Thursday, September 23, 2004

How much of a problem for democracy is Fox News?

A segment on last night’s SBS “Dateline” program, showing a crown of mainly-young Leftoids protesting outside New York City’s Fox News HQ – aiming to close it down – got me thinking.

At the outset, let me say that I’m not at all opposed to the protesters’ ultimate goal – closing down Fox News, or at least having it operate honestly for what it is*: a propaganda channel for the US Republican Party. “Honestly” here means two things: it must openly acknowledge its political allegiances (never underestimate the susceptibility of the American public to fall for a straight-from-Orwell perversity like “Fair and Balanced”), and it must make its finances and favour-banks transparent (that the Republican Party doesn’t AFAIK fund Fox News with hard-cash makes the situation infinitely murkier: no media proprietor, and least of all Rupert Murdoch, runs a permanent unpaid ad without expecting something in return).

But surely, there’s gotta be a better way to achieve this than by having Yet Another Demo out the front of Yet Another Evil Corporate HQ.

Let’s isolate the actual beast. Fox News is an American pay/cable TV channel, and so operates in a highly-competitive, hundreds-of-channels environment, where broadcast bandwidth is available to just about anyone (regrettably, thanks to Telstra and the vested interests behind it, Australia is very different in this respect). Also, Fox News rates quite well – and this time in contradistinction to Orwell, it is just like any other television channel; i.e. supremely turn off-able.

In the classic Defence of Free Speech argument, then, the Left should be instead focusing its energies on neutering Fox News by providing more speech, and in particular, More Better-Than-Fox-News Speech. And preferably, rather than doing this via one cinematic big-bang (the movie Outfoxed), it would do so on and through Fox’s home turf – regular TV.

The realism of doing this depends on, of course, there being a roughly level playing field in the cable TV broadcast media. Which brings me to my crux: there is no such thing, but this has nothing to do with barriers-to-entry, which are minimal (as has already been noted), and have been that way since the early 70s.

Rather, the competitive advantage that the Right has been able to assert so well through the Fox News vehicle is one of labour. According to former Fox News producer, Clara Frenk:

I saw three distinct types of people who were on the air at Fox. The first group was the true believers - these were people who not only believed the message, but who honestly and truly believed that they were serving a vital public interest because the rest of the media were hopelessly corrupted by liberalism. The second group were the opportunists - these were people who just wanted to be on the air, who just wanted a pay check. And then the third group were people who actually wanted to produce real news, and who were actually deceived into believing that they were working for a real news organisation. And these were the people who were the most frustrated. They were definitely in the minority and these were also the people who almost all ended up quitting. (same URL; transcript)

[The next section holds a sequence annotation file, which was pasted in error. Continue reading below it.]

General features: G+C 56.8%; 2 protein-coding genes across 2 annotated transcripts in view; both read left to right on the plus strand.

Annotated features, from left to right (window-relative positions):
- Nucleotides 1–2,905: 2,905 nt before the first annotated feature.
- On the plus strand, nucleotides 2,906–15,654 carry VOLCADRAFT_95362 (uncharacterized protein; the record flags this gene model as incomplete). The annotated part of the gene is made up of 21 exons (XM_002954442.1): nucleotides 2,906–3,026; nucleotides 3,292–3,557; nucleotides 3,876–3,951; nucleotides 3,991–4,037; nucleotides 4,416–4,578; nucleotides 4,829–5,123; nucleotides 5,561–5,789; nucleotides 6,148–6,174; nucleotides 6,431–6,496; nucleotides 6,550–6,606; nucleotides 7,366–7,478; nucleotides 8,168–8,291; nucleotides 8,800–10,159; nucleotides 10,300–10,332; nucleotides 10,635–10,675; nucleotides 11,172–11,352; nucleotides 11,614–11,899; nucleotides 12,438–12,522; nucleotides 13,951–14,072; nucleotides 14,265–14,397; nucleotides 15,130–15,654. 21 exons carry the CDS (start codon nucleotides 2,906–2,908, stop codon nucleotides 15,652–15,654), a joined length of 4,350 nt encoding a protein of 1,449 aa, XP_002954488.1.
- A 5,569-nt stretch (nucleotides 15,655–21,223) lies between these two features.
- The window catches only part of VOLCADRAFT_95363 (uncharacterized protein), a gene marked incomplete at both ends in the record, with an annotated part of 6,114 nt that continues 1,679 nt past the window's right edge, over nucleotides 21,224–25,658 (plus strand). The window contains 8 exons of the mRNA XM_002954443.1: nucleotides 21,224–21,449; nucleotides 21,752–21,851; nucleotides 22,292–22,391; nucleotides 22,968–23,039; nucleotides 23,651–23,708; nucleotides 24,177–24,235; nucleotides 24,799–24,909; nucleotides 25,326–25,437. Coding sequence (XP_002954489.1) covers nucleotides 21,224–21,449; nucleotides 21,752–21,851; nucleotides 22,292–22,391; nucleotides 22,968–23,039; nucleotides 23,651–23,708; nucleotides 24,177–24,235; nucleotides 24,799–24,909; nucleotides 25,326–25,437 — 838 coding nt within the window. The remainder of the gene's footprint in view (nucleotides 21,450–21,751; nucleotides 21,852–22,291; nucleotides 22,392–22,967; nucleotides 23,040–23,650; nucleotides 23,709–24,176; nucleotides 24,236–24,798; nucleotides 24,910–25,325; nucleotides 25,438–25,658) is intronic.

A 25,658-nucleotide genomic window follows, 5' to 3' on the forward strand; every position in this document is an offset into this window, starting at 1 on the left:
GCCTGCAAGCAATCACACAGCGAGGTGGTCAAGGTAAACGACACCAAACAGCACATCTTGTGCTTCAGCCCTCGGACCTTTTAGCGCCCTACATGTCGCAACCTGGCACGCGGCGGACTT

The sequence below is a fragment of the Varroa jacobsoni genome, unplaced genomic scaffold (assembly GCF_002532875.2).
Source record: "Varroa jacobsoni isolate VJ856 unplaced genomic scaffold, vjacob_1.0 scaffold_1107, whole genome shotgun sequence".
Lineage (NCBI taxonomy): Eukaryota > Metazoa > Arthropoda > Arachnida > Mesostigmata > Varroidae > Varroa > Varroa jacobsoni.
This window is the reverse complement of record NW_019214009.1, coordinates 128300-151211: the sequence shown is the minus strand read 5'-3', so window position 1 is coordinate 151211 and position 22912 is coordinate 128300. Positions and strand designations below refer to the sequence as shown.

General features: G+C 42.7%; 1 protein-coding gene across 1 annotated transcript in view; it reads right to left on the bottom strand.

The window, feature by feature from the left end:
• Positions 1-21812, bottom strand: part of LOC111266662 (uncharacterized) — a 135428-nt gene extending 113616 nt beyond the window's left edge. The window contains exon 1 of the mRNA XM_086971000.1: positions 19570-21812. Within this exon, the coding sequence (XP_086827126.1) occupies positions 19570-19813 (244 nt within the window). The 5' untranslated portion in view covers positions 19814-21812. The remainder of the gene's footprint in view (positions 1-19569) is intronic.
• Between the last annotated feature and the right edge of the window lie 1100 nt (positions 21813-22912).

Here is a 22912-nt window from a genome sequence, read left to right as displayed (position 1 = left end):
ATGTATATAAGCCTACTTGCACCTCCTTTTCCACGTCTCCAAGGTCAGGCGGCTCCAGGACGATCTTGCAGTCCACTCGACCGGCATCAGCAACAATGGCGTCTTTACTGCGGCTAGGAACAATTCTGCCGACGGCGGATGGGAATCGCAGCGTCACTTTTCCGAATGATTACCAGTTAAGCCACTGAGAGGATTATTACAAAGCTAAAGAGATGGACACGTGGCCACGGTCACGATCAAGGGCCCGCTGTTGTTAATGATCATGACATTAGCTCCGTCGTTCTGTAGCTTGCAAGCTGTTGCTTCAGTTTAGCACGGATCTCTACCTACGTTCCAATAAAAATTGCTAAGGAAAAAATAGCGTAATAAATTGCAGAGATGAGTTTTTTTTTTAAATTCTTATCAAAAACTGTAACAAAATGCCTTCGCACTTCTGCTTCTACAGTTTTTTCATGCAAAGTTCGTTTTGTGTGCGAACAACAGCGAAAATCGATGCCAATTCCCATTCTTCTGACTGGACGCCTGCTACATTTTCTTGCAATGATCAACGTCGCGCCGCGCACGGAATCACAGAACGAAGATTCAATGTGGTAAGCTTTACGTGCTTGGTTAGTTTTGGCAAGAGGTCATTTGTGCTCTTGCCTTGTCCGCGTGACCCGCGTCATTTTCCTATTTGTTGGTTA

What the Opportunists and the Deceived both had/have in common, at a guess, is their being born after 1963, and therefore, the distinct lack of job openings for them in the rest of the media. Here, whether the media generally is hopelessly corrupted by liberalism/Left-ism is an amusing-if-it wasn’t-so-rancorous side-issue – what the media at large is hopelessly corrupted by is baby boomers, specifically a stick-together mass of older, less-capable journalists, who aren’t going anywhere (in all senses of the phrase other than the financial).

Fox News, being the new kid on the block, thus offers GenX something no other media organisation ever has – jobs, and lots of ‘em. Note here that while shock-jocks-on-news-TV is hardly a conceptually revolutionary concept, it is a very differently-resourced operation from radio, in terms of its labour intensiveness. Fox News doesn’t, and couldn’t work by just broadcasting back-to-back Opinionated Old Men Behind Desks: to rate, it needs its on-the-street reporters as much as any other news channel.

In summary, Fox News beagn by seeing a pool of surplus skilled labour, and went about exploiting it. Its ratings success has presumably been magnified by the higher proportion of young faces on its programming than on just about any other. The great tragedy is that the Left could so easily have prevented this happening – if the rest of the media, who have barely put on anyone since the 80s, had simply decided to run their workplaces by merit, there would have been a jobs bonanza for GenX, and Fox News would have been treated as a pariah channel by talented, job-hunting journalists, so nipping it in the bud. Conversely, the inflow of better, hungrier journalists into the rest of the media would have finished the job down the track, by making brash newcomer Fox News look like shoddy propaganda in comparison (aka the Defence of Free Speech argument above, but this time with legs) .

All in all then, the protesting GenXers have got the right tactic, but the wrong target. There urgently needs to be a level playing field for media jobs, and Rupert Murdoch is hardly the obstacle to this.

* in the long term, these are the same thing, anyway

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